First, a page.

In many hospitals, along with the doctors and patients who multiply in their work to manage the indescribable number of patients who come due to the coronavirus, there are also priests who also carry out an impressive spiritual work. And their help is not only focused on very sick patients, but also, increasingly, on the health professionals themselves who see dozens of people die and helplessly experience the advance of the virus.
Furthermore, there are more and more priests among the victims. In Italy there have already been 50 deaths, the youngest of them at just 45 years old.
There are several testimonies that are known of chaplains in hospitals collapsed by the coronavirus. One of them is that of Angelo Rossi, an Italian priest, chaplain of the small hospital in Treviglio, a center that is seeing 75 people die of coronavirus a week.
The chaplain is claimed in the hallways by doctors and nurses. One of the aspects that this chaplain highlights is the spiritual assistance that doctors, nurses and the rest of the health personnel are demanding, and even the security guards who watch over there. When they see him go through the corridors they stop him, ask him to pray for them, or directly cry over helplessness and tiredness. His day-to-day life consists of short visits to the rooms where the sick are: he recites some prayers with them, blesses them, imparts the sacrament of confession or the Eucharist. Many ask for the Anointing of the Sick, but Don Angelo is angry when he associates only with the dying. "It is the sacrament of healing, in which we ask the Lord for the strength to face a moment of physical or spiritual fragility, not just the last request for forgiveness and repentance that must be made before leaving."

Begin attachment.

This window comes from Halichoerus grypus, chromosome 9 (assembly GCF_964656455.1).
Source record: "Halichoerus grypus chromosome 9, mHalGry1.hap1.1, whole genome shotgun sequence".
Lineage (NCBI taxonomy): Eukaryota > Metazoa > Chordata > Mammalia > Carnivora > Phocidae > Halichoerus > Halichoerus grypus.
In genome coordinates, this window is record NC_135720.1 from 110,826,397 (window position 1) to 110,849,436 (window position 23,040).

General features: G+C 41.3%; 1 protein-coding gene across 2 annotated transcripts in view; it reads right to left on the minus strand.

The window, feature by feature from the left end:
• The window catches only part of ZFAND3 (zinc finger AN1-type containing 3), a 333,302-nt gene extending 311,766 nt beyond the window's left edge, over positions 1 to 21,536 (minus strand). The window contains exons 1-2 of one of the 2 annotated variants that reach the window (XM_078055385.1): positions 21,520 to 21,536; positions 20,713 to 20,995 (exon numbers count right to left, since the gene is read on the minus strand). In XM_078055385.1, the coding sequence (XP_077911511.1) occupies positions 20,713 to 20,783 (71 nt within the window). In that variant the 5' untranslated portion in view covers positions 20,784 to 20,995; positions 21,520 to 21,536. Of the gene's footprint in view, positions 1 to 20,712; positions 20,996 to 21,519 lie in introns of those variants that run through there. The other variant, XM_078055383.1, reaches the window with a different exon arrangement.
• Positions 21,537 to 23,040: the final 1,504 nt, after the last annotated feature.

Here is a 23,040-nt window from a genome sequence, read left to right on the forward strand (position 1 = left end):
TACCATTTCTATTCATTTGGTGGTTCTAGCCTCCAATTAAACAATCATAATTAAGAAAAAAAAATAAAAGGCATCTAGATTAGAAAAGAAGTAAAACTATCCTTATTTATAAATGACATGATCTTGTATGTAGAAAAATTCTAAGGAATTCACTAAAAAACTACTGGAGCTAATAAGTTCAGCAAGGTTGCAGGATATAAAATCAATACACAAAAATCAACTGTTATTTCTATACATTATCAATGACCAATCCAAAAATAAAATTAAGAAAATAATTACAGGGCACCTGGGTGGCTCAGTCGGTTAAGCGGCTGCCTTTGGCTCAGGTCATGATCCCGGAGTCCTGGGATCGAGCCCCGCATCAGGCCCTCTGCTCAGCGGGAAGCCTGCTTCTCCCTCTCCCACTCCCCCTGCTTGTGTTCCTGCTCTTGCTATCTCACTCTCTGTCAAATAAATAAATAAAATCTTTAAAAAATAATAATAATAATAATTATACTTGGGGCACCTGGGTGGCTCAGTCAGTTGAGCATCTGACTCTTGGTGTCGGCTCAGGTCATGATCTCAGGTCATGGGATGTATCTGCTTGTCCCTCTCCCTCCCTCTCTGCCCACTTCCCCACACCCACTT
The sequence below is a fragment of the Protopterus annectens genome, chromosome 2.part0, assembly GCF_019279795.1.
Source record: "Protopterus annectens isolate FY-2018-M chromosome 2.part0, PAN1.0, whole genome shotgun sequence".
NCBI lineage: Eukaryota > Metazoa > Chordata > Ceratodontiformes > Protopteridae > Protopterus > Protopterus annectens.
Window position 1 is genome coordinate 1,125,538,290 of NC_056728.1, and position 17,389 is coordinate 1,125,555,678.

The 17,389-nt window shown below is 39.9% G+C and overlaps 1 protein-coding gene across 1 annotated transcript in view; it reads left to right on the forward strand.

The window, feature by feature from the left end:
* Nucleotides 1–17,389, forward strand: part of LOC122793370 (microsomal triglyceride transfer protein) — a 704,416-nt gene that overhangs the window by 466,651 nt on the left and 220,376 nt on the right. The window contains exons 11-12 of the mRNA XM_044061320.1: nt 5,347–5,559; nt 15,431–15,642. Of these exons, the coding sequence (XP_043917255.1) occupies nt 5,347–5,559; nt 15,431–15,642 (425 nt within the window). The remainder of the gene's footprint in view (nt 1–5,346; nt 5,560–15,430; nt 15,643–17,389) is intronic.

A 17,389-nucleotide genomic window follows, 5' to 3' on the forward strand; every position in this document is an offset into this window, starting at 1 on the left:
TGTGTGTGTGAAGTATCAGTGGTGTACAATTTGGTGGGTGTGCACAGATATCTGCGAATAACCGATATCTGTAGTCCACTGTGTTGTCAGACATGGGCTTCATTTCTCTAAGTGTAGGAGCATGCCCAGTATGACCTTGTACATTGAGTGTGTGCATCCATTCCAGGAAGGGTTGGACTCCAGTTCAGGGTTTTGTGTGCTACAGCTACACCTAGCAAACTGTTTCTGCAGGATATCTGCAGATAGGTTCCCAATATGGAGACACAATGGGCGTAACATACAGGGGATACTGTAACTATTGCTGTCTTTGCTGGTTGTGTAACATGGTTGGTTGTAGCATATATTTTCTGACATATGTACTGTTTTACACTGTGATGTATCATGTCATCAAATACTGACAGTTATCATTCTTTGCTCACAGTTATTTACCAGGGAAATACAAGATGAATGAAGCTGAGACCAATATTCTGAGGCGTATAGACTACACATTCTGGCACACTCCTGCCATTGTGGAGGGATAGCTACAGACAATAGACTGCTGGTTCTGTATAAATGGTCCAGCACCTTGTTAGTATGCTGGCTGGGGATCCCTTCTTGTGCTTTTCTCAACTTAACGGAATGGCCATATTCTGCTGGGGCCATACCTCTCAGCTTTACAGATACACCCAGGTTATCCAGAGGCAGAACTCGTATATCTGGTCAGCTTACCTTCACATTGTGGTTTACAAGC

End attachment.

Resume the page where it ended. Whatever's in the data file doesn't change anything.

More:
Father Rossi is on the edge, as his work goes on day and night. Security guards, after long shifts, collapse in front of him for preventing family members of patients who are dying from entering. Thus, they come to ask him to confess after years completely estranged from God. And he talks about situations like when he meets nurses in the hallways who cry and ask him to pray for a patient, or doctors, who also break down crying, because they have had to tell a family member that there are not enough machines to support a being wanted alive.
"All this reminds us all that man is very small if such a small virus manages to bring entire nations to their knees," says Father Rossi. "Here, I rediscovered that we are creatures, that we need greater love. In these weeks I have met men and women from whom I learn every day, and I discover that, although their hearts are full of questions, they are still totally dedicated to caring for those who come, just as Jesus would have done.” And he adds that “serving the most fragile, the sick, is a privilege. I am sure that every face that I find inside these pavilions has the suffering face of Jesus.”